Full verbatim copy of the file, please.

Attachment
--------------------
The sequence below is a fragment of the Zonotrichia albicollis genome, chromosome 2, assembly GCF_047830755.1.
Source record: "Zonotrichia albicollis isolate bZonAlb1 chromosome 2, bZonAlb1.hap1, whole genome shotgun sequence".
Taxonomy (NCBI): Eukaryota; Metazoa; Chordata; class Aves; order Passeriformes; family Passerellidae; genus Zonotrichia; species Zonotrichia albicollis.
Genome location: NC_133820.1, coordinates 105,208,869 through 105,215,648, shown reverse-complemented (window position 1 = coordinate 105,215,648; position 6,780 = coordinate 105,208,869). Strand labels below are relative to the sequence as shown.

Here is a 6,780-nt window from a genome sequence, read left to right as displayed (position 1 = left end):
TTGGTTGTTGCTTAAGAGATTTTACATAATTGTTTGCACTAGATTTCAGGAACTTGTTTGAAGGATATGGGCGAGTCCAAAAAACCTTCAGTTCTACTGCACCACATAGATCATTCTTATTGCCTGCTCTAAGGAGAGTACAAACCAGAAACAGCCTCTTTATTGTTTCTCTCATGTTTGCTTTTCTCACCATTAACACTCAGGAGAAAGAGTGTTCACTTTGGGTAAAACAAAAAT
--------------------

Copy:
The sequence below is a fragment of the Zonotrichia albicollis genome, chromosome 2, assembly GCF_047830755.1.
Source record: "Zonotrichia albicollis isolate bZonAlb1 chromosome 2, bZonAlb1.hap1, whole genome shotgun sequence".
Taxonomy (NCBI): Eukaryota; Metazoa; Chordata; class Aves; order Passeriformes; family Passerellidae; genus Zonotrichia; species Zonotrichia albicollis.
Genome location: NC_133820.1, coordinates 105,208,869 through 105,215,648, shown reverse-complemented (window position 1 = coordinate 105,215,648; position 6,780 = coordinate 105,208,869). Strand labels below are relative to the sequence as shown.

Here is a 6,780-nt window from a genome sequence, read left to right as displayed (position 1 = left end):
TTGGTTGTTGCTTAAGAGATTTTACATAATTGTTTGCACTAGATTTCAGGAACTTGTTTGAAGGATATGGGCGAGTCCAAAAAACCTTCAGTTCTACTGCACCACATAGATCATTCTTATTGCCTGCTCTAAGGAGAGTACAAACCAGAAACAGCCTCTTTATTGTTTCTCTCATGTTTGCTTTTCTCACCATTAACACTCAGGAGAAAGAGTGTTCACTTTGGGTAAAACAAAAAT